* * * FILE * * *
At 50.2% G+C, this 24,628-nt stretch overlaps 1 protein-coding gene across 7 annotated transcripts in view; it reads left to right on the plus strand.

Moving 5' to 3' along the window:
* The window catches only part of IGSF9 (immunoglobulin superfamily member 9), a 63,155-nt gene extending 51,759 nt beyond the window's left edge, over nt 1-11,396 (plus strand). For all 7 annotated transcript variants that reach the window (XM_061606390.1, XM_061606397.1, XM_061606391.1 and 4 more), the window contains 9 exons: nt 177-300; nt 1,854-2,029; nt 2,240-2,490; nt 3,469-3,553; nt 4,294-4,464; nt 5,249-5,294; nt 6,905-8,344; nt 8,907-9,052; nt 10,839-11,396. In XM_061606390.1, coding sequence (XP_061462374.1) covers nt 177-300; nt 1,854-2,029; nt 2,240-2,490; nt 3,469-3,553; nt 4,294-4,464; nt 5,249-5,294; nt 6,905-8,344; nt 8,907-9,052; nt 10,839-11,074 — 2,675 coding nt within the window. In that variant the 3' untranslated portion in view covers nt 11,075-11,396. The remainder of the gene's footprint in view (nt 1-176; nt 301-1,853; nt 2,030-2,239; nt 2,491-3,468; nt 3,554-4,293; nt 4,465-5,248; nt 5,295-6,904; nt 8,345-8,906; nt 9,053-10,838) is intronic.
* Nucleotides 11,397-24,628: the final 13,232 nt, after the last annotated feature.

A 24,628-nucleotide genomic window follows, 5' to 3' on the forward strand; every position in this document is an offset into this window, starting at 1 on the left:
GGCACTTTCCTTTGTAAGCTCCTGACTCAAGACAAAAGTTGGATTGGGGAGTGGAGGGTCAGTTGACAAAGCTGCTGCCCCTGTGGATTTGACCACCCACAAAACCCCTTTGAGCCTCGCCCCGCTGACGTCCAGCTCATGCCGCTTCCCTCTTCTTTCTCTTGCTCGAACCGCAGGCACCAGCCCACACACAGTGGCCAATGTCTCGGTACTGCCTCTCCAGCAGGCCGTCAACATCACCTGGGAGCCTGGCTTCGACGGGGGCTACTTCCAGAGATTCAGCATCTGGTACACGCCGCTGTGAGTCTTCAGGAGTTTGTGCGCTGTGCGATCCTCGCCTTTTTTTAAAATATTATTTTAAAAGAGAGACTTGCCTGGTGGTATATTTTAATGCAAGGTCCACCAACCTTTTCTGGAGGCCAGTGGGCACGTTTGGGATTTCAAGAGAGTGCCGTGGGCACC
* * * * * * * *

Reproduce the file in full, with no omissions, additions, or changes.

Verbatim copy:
At 50.2% G+C, this 24,628-nt stretch overlaps 1 protein-coding gene across 7 annotated transcripts in view; it reads left to right on the plus strand.

Moving 5' to 3' along the window:
* The window catches only part of IGSF9 (immunoglobulin superfamily member 9), a 63,155-nt gene extending 51,759 nt beyond the window's left edge, over nt 1-11,396 (plus strand). For all 7 annotated transcript variants that reach the window (XM_061606390.1, XM_061606397.1, XM_061606391.1 and 4 more), the window contains 9 exons: nt 177-300; nt 1,854-2,029; nt 2,240-2,490; nt 3,469-3,553; nt 4,294-4,464; nt 5,249-5,294; nt 6,905-8,344; nt 8,907-9,052; nt 10,839-11,396. In XM_061606390.1, coding sequence (XP_061462374.1) covers nt 177-300; nt 1,854-2,029; nt 2,240-2,490; nt 3,469-3,553; nt 4,294-4,464; nt 5,249-5,294; nt 6,905-8,344; nt 8,907-9,052; nt 10,839-11,074 — 2,675 coding nt within the window. In that variant the 3' untranslated portion in view covers nt 11,075-11,396. The remainder of the gene's footprint in view (nt 1-176; nt 301-1,853; nt 2,030-2,239; nt 2,491-3,468; nt 3,554-4,293; nt 4,465-5,248; nt 5,295-6,904; nt 8,345-8,906; nt 9,053-10,838) is intronic.
* Nucleotides 11,397-24,628: the final 13,232 nt, after the last annotated feature.

A 24,628-nucleotide genomic window follows, 5' to 3' on the forward strand; every position in this document is an offset into this window, starting at 1 on the left:
GGCACTTTCCTTTGTAAGCTCCTGACTCAAGACAAAAGTTGGATTGGGGAGTGGAGGGTCAGTTGACAAAGCTGCTGCCCCTGTGGATTTGACCACCCACAAAACCCCTTTGAGCCTCGCCCCGCTGACGTCCAGCTCATGCCGCTTCCCTCTTCTTTCTCTTGCTCGAACCGCAGGCACCAGCCCACACACAGTGGCCAATGTCTCGGTACTGCCTCTCCAGCAGGCCGTCAACATCACCTGGGAGCCTGGCTTCGACGGGGGCTACTTCCAGAGATTCAGCATCTGGTACACGCCGCTGTGAGTCTTCAGGAGTTTGTGCGCTGTGCGATCCTCGCCTTTTTTTAAAATATTATTTTAAAAGAGAGACTTGCCTGGTGGTATATTTTAATGCAAGGTCCACCAACCTTTTCTGGAGGCCAGTGGGCACGTTTGGGATTTCAAGAGAGTGCCGTGGGCACC